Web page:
Now, my dear reader, you may be confused by the title, but please, indulge me as I detail you the PR disaster that was the Blizzcon 2018 Diablo announcement, in what seemed like a case of trying to put out a fire by pouring oil on it. Let me preface this article by stating that I am not a diehard Blizzard fan by no means, however I do consider myself to be a supporter of the gaming industry treating their audience respectfully; this is not what happened at the Diablo panel in Blizzcon 2018.
To give you some background on the series: Diablo is a very much beloved PC/ Console RPG series which has been ongoing since 1996. The second game was released in 2000 (its expansion in 2001) followed by another instalment to the series in 2012 (and its expansion in 2014). Since its release, the series has been available on PC and consoles, as such, you’d imagine that they would continue such a trend. So, imagine you’re a diehard fan of the Diablo series:
After the amazing game that was Diablo II and less amazing game that was Diablo III, Blizzard announced that they would be detailing news about their upcoming projects involving Diablo. It’s been six years since the last Diablo game, and sure as anything fans were ready to sink their teeth into another gameplay and lore rich experience, may that be a remastering of Diablo II or a new release. Having heard news of Blizzard cancelling two other titles - Ghost and Titan - due to them not being up to the company’s high standards, fans knew that Blizzard wouldn’t betray those standards, especially when handling Diablo based content.
With hearts beating faster than a professional Starcraft player’s mouseclicks per minute, tickets for the upcoming Blizzcon were sold in a flash; if the fourth game or a remaster were going to be announced, people wanted to get their hands on the free merch and be there for the announcement. Tension being built up like an orchestra of drums, fans entered the room for the moment of truth. The room descending into silence with eager anticipation of a new Diablo game or remaster from a barren six years.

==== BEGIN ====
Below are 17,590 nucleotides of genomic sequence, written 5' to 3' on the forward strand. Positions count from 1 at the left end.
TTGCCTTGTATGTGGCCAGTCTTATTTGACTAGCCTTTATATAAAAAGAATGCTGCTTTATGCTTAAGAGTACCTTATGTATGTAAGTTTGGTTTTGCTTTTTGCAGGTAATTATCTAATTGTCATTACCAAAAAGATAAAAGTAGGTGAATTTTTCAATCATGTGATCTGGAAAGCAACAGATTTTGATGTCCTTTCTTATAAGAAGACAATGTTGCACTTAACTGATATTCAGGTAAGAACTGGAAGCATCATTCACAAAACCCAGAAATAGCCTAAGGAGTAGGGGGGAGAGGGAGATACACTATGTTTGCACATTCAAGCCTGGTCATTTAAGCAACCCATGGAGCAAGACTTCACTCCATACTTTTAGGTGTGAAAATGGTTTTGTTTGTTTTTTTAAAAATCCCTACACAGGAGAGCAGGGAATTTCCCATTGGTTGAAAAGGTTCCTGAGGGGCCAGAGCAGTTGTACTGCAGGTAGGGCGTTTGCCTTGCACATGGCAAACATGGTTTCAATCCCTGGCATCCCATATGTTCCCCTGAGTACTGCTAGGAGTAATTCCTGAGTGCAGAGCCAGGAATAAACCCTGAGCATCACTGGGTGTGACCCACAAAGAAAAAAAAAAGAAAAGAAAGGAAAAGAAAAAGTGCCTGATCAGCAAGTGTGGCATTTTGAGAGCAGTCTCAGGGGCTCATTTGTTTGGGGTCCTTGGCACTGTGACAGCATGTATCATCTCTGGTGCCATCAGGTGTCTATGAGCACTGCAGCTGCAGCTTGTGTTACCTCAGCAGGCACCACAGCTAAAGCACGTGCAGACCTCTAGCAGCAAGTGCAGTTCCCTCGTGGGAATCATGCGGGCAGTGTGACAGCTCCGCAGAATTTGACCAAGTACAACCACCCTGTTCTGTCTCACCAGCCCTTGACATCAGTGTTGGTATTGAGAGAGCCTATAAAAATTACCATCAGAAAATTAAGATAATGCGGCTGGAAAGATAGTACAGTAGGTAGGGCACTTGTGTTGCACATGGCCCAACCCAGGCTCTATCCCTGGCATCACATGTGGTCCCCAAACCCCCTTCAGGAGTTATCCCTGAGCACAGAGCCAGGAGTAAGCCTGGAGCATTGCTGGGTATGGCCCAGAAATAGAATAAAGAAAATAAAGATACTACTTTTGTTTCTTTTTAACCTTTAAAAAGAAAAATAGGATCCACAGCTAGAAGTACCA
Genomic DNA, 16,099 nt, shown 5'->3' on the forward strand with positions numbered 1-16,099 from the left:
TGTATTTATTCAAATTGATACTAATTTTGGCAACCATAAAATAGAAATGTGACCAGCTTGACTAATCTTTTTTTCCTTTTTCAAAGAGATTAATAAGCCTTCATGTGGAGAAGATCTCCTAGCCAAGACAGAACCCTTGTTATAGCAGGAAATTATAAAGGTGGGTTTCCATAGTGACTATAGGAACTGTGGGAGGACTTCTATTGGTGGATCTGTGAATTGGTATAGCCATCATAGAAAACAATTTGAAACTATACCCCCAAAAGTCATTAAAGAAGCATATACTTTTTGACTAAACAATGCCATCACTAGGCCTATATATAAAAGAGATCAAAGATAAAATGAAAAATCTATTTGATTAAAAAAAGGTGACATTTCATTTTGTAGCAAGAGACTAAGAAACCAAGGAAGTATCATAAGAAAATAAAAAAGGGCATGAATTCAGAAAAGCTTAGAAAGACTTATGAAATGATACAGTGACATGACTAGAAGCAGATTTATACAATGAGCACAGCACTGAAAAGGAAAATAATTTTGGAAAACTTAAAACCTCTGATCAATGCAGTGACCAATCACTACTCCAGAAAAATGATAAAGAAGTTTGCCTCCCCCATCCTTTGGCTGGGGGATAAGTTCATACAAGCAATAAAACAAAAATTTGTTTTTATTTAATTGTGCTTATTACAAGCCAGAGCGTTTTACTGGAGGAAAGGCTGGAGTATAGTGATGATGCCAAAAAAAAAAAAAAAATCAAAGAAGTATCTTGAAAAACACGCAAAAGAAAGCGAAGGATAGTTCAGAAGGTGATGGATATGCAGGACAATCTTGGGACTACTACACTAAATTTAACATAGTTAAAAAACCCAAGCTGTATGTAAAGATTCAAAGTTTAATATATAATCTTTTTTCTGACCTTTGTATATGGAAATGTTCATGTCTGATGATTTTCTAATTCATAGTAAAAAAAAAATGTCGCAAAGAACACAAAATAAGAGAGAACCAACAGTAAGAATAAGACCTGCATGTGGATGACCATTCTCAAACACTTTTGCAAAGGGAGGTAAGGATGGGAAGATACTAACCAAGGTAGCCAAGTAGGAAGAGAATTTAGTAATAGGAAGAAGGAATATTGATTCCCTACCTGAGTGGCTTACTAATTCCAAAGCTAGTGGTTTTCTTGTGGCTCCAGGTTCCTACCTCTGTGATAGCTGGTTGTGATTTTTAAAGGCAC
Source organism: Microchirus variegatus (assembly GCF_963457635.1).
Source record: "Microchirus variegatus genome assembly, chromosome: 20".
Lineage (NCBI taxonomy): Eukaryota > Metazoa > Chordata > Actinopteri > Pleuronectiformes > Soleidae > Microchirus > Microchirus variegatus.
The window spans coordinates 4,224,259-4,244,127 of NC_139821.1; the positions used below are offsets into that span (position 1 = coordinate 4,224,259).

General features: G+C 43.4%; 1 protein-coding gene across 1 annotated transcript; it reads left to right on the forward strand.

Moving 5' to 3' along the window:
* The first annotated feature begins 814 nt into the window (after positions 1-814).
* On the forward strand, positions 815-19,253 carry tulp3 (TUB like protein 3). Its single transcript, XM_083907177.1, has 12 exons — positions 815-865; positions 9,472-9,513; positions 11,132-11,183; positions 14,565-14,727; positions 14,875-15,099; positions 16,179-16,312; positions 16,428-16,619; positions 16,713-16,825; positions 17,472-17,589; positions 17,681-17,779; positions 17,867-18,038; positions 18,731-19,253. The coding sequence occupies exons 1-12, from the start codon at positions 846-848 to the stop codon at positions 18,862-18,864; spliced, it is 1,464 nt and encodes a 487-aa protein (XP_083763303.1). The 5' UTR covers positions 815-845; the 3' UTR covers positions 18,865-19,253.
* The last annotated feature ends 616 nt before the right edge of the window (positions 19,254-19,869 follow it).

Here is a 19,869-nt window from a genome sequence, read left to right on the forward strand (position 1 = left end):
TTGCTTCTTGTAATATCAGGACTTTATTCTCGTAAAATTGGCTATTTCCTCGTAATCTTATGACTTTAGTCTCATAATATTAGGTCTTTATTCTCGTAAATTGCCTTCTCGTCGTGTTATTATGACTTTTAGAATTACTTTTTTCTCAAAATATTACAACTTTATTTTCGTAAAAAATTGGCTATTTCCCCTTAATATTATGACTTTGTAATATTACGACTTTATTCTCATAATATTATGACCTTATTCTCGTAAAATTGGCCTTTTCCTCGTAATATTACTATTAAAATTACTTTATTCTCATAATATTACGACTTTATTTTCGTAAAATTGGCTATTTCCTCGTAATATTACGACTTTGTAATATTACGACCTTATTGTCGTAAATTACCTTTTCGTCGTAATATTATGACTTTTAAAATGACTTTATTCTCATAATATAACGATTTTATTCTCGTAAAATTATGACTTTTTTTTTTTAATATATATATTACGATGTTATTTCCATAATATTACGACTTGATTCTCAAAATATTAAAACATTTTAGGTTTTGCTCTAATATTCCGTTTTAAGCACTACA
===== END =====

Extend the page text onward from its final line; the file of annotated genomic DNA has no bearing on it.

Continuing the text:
Walking onto the stage an announcer greets the audience, saying “Blizzcon, we love Diablo! We love the way Diablo has brought millions of players around the world together to slay Demons!”. The hype was immense, but then a red flag appeared - the announcer suddenly mentioned mobile devices and how they keep us closer … I mean it’s touching, but it doesn’t seem particularly relevant … you would think? The screen behind him changes, revealing the newest addition to the gaming behemoth that is the Diablo series: a mobile game version of Diablo … just what no-one really wanted. After six years of waiting, the fans are not greeted with news of a new game or even a remaster of an old one … no, they’re greeted with the horrific trend that is making knockoff mobile games out of major series.
The announcement proceeds with the announcer saying the word ‘mobile’ so many times that drinking game fanatics would quiver at the thought of a potential last hurrah. Alright, mobile games aren’t all that bad, however, that’s not the problem with the situation. The problem lies with the fact that after waiting six years, these diehard gamers were greeted with a mobile game that is almost identical in material to the previous game, Diablo III, as if to pawn off the previous game as a brand new game by changing its platform and putting dodgy controls on it. This would be like having the next Uncharted game being ported as a cheap Jungle Run knockoff; and this let the fans down.
What is even worse is that the company that the game had been outsourced to, was a Chinese company that had produced another game recently that had an identical interface and system. Suggesting that this “NEWTM” Diablo game is simply a reskin of old elements taken from the previous game which was then applied to the Chinese company’s game. The mobile game is the equivalent of Diablo 3 but with ‘made in China’ slapped onto the back of it, as a form of off-brand knock off. But this isn’t even the worst part of the announcement.